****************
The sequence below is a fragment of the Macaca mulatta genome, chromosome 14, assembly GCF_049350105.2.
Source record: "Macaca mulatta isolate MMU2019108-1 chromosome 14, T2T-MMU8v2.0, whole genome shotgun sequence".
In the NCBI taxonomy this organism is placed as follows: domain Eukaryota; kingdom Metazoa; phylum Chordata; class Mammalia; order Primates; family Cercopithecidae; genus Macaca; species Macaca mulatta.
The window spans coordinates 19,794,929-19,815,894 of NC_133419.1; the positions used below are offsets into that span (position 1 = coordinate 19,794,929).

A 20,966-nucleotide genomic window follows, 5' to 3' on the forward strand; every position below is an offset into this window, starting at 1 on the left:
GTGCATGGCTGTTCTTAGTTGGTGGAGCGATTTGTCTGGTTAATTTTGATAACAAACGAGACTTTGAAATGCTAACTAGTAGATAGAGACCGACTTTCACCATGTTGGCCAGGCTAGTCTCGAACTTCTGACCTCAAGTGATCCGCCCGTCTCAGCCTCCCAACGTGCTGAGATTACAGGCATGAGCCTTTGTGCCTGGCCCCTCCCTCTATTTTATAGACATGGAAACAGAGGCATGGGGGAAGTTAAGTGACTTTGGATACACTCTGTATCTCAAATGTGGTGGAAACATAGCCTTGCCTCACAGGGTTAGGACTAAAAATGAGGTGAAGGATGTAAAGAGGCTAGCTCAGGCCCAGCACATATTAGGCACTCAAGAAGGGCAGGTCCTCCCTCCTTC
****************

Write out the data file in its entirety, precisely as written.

The sequence below is a fragment of the Macaca mulatta genome, chromosome 14, assembly GCF_049350105.2.
Source record: "Macaca mulatta isolate MMU2019108-1 chromosome 14, T2T-MMU8v2.0, whole genome shotgun sequence".
In the NCBI taxonomy this organism is placed as follows: domain Eukaryota; kingdom Metazoa; phylum Chordata; class Mammalia; order Primates; family Cercopithecidae; genus Macaca; species Macaca mulatta.
The window spans coordinates 19,794,929-19,815,894 of NC_133419.1; the positions used below are offsets into that span (position 1 = coordinate 19,794,929).

A 20,966-nucleotide genomic window follows, 5' to 3' on the forward strand; every position below is an offset into this window, starting at 1 on the left:
GTGCATGGCTGTTCTTAGTTGGTGGAGCGATTTGTCTGGTTAATTTTGATAACAAACGAGACTTTGAAATGCTAACTAGTAGATAGAGACCGACTTTCACCATGTTGGCCAGGCTAGTCTCGAACTTCTGACCTCAAGTGATCCGCCCGTCTCAGCCTCCCAACGTGCTGAGATTACAGGCATGAGCCTTTGTGCCTGGCCCCTCCCTCTATTTTATAGACATGGAAACAGAGGCATGGGGGAAGTTAAGTGACTTTGGATACACTCTGTATCTCAAATGTGGTGGAAACATAGCCTTGCCTCACAGGGTTAGGACTAAAAATGAGGTGAAGGATGTAAAGAGGCTAGCTCAGGCCCAGCACATATTAGGCACTCAAGAAGGGCAGGTCCTCCCTCCTTC